While Bowers’ departure will certainly hurt, at least it is better to lose a top executive to another league than it is to lose one to a rival team (as the Warriors recently did as well).
The housecleaning among the Miami Marlins is apparently continuing.
SiriusXM MLB Network Radio’s Craig Mish reports that the Marlins have fired the man who plays their mascot, Billy the Marlin.
Source : The Marlins have terminated the man inside the suit of Billy the Marlin. Marlins spokesman says Billy himself has not been fired. He will remain Marlins Mascot, played by someone else.
— Craig Mish (@CraigMish) February 5, 2018
The horror! Hopefully he didn’t do anything like the Mets mascot once did.
No word on whether Derek Jeter will be taking over the job.
Derek Jeter has been serious about his plans to remove the home run sculpture from Marlins Park as soon as he bought the Miami MLB team. Any plans to remove the statue would be complicated and require Miami-Dade County approval, but it sounds like Jeter has some political backing.
Miami-Dade mayor Carlos Gimenez toured Marlins Park on Tuesday and expressed openness to getting rid of the sculpture.
“I just don’t think they’re all that crazy about it,” Mayor Carlos Gimenez said, via the Miami Herald. “I’m not a fan. We’re looking at it. …We’ll see if anything can be done.”
— Mike Hernández (@HernandezMA5) January 16, 2018
There are some obstacles in removing the statue that would require political maneuverings. The stadium is county property, and The Herald says the sculpture is too because it was “purchased as part of an Art in Public Places program that requires builders of county-owned buildings to install art works for the public.”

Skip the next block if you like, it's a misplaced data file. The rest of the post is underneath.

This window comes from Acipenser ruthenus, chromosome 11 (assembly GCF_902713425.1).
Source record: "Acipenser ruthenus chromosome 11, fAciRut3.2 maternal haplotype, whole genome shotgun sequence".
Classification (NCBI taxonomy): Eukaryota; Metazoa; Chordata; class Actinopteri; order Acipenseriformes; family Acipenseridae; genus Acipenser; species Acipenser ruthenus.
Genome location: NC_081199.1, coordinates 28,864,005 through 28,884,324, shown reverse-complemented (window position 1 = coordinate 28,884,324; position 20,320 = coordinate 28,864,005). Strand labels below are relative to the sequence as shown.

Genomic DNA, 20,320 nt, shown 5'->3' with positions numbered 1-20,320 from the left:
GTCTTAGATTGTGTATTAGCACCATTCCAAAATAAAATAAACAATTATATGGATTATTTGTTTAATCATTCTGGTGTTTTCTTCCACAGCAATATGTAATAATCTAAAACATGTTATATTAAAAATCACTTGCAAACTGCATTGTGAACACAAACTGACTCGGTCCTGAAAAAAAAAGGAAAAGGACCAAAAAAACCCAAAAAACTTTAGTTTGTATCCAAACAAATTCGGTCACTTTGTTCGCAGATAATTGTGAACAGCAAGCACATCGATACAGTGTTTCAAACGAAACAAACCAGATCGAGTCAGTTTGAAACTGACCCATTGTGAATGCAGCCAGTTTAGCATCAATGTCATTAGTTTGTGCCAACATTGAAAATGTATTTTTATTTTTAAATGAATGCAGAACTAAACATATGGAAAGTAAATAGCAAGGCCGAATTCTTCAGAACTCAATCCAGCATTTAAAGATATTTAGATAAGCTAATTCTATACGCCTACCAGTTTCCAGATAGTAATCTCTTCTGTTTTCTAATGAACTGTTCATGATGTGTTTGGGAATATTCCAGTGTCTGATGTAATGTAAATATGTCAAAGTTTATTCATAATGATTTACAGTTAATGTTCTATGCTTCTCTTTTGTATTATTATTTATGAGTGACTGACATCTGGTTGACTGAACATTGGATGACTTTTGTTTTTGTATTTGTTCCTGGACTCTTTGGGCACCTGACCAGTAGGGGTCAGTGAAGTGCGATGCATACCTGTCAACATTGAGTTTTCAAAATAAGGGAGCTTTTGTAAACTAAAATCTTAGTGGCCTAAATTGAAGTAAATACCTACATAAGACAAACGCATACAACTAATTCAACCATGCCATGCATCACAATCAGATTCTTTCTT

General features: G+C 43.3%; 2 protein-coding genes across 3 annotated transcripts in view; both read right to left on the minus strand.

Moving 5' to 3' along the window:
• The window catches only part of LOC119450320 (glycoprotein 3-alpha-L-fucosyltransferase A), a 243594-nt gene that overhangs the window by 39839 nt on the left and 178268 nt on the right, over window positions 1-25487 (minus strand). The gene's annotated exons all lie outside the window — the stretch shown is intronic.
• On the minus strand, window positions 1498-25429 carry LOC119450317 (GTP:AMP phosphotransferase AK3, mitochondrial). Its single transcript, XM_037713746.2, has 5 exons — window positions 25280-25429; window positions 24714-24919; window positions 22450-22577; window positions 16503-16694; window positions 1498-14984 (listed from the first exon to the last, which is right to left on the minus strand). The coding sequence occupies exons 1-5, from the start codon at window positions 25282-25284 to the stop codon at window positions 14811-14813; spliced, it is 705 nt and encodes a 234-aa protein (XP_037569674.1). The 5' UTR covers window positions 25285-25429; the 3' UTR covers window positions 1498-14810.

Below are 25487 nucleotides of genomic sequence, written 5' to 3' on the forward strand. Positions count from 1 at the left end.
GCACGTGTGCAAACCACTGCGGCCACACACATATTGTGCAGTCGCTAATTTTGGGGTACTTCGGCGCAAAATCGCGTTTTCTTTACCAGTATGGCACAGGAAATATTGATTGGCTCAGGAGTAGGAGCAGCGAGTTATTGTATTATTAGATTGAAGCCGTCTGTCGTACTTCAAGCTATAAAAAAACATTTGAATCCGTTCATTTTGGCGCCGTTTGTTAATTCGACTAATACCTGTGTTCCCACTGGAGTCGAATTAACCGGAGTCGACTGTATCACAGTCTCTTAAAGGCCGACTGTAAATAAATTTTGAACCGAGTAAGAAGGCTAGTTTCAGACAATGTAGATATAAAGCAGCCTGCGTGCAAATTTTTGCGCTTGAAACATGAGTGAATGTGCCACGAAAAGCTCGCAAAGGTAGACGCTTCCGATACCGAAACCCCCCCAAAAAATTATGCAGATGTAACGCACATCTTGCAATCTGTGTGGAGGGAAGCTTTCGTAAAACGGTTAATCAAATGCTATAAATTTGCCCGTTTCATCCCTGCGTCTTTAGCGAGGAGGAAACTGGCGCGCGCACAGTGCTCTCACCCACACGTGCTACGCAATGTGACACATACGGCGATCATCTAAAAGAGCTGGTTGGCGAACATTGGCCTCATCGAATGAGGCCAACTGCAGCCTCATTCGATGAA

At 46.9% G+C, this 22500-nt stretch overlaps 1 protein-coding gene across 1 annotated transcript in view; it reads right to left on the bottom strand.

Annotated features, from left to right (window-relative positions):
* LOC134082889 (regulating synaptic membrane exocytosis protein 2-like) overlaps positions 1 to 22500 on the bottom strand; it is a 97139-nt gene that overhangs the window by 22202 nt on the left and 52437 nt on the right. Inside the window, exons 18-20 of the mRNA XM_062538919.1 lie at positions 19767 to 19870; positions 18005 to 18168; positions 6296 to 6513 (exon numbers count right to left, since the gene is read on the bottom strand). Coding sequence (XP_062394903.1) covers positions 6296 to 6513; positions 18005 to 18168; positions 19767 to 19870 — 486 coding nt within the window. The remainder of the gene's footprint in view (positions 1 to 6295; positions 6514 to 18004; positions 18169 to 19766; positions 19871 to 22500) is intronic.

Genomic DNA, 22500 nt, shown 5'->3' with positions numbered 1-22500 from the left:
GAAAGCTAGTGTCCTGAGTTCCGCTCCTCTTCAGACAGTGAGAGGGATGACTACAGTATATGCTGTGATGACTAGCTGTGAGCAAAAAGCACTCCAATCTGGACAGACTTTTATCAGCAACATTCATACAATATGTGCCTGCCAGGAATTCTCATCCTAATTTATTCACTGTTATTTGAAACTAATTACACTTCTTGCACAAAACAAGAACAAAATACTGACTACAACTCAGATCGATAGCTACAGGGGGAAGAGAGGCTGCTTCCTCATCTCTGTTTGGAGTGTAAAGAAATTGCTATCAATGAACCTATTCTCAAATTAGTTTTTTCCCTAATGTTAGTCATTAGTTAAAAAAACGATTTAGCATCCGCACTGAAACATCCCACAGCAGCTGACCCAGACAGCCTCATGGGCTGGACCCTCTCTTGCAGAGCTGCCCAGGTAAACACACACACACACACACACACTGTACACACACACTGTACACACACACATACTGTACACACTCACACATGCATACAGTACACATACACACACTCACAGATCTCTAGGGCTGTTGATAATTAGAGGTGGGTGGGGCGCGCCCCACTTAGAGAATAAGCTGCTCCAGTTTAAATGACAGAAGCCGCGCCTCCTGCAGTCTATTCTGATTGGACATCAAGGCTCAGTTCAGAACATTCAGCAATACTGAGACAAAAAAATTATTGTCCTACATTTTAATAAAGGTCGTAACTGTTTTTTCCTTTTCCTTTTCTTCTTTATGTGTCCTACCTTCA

Removing the statue would require plumbing, electrical, and much more work. The entire statue cost $2.5 million and was paid for from the sum of money the Marlins pitched in for the stadium.
The brakes may be on the Miami Marlins firesale.
According to Jon Heyman of FanRag Sports, rivals feel the Marlins are “reluctant” to move outfielder Christian Yelich and catcher J.T. Realmuto, though there is a desire to move Starlin Castro’s contract elsewhere.
marlins seem reluctant to trade yelich and/or realmuto to this point, rivals say. they are, however, trying to "attach" starlin castro in trade discussions, to move him.
— Jon Heyman (@JonHeyman) December 22, 2017
Financially, the Marlins have less incentive to move Yelich and Realmuto, who are much cheaper than Castro and Giancarlo Stanton. The added issue, though, is that both players are unhappy with the direction of the franchise. That said, one has to wonder if the backlash to the Marlins’ offseason so far could factor into any trade decisions.
The Miami Marlins have been selling off some of their most precious assets this offseason, and the players they have chosen to keep do not seem pleased about it.
Jerry Crasnick of ESPN.com reported on Monday that Marlins center fielder Christian Yelich is “unhappy” with the fire sale the team has conducted this winter, but he has not gotten to the point where he wants to demand a trade. Instead, Yelich would like to sit down with Miami’s front office to get a better idea of the direction of the franchise.
Yelich spoke with Marlins president of baseball operations Michael Hill earlier in the offseason, and a source told Crasnick the 26-year-old is looking to have a “respectful” follow-up chat.
Yelich is a .290 career hitter who has won a Gold Glove, and teams who would be interesting in acquiring him reportedly include the Arizona Diamondbacks, Philadelphia Phillies and Atlanta Braves. Teams have reached out, but Marlins officials have said Yelich is “not in play” at this point.
As Crasnick notes, Yelich had established a close friendship with Giancarlo Stanton, Marcell Ozuna and Dee Gordon — three players the Marlins have traded this offseason. At least one of Miami’s other top players now wants out, leading many to wonder just how big of a rebuild Derek Jeter’s new ownership group wants to take on. Yelich has four years and a reasonable $44.5 million remaining on his contract, so the Marlins would probably prefer to keep him.